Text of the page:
The historical disconnect

THE HISTORICAL DISCONNECT…. During the overnight debate, Senate Minority Leader Mitch McConnell (R-Ky.) emphasized the partisan nature of the health care proceedings. He reminded his colleagues that Social Security and Medicare passed with considerable GOP support, which, from McConnell’s narrow perspective, necessarily means Democrats are doing something wrong now.

We’ve been through this a few times — it was a standard conservative talking point over the summer — but since it’s about to come up a whole lot more often, it’s worth reviewing how misguided the criticism is.

McConnell may have forgotten, but FDR and LBJ led during a time when moderate and liberal Republicans were still fairly common. Neither Democratic president had trouble finding sensible GOP lawmakers who were anxious to work towards progressive policy goals. President Obama, however, is stuck trying to find common ground with a right-wing reactionary party, and not surprisingly, the GOP minority prefers to slap away the outstretched hand.

Harold Meyerson had a good piece on this in July:

[B]ipartisanship ain’t what it used to be, and for one fundamental reason: Republicans ain’t what they used to be. It’s true that there was considerable Republican congressional support, back in the day, for Social Security and Medicare. But in the ’30s, there were progressive Republicans who stood to the left of the Democrats…. Today, no such Republicans exist.

Nicholas Beaudrot put it this way: “[I]t’s simply not meaningful to compare the present circumstances to those faced by Lyndon Johnson or Franklin Roosevelt when it comes to bipartisanship…. Barack Obama faces partisan polarization not seen since Woodrow Wilson was President.”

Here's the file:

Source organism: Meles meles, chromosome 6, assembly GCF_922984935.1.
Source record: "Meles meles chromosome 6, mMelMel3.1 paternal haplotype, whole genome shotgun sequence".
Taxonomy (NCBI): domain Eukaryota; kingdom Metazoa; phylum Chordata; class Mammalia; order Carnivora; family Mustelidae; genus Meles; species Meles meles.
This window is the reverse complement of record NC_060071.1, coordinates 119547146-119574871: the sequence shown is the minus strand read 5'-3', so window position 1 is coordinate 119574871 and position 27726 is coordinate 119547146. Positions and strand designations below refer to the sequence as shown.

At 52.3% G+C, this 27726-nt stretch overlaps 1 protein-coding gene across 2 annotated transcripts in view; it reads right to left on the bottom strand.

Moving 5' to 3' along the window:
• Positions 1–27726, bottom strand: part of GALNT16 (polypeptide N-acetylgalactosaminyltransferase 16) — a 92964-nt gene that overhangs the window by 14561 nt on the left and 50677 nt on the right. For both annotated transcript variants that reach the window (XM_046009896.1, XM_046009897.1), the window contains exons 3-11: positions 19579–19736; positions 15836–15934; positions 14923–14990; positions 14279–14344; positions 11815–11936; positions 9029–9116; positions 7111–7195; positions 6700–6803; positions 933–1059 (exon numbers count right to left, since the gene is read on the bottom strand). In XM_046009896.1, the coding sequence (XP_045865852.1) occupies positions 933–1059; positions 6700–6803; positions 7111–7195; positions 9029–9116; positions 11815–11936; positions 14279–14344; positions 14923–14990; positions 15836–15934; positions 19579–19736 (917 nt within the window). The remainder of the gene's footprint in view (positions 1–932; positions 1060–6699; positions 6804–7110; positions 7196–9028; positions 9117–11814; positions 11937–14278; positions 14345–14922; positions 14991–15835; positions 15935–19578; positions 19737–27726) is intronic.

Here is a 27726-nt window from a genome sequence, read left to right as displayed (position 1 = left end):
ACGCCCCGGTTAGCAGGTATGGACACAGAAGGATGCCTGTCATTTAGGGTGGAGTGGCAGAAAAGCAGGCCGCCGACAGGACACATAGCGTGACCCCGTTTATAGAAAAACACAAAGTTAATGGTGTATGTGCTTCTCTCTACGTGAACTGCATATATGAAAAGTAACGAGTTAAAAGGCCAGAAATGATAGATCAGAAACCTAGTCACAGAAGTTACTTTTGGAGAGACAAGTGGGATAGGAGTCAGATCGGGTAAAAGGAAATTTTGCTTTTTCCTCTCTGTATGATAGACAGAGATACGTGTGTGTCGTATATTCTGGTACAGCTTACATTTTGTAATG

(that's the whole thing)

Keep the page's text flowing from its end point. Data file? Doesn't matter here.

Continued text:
What’s more, McConnell’s choice of examples is striking. Is there any doubt that McConnell and his caucus would strongly reject Social Security and Medicare if they were proposed today?

Social Security and Medicare, of course, were government-run programs paid for by straight tax increases. They were far more offensive to conservatives than the current legislation, which funds a mostly-private sector health-care expansion by trimming the budget of Medicare, America’s largest single-payer health-care system. […]

Medicare could not be passed today because there would be no Republican votes, and too few Democratic votes. Social Security would be similarly hapless…. Tonight’s vote was a moment of enormous progress for social justice, but evidence of enormous regression in our political system.

McConnell’s argument made it sound as if Democrats are to blame for Republicans becoming too conservative. It’s hardly a compelling pitch.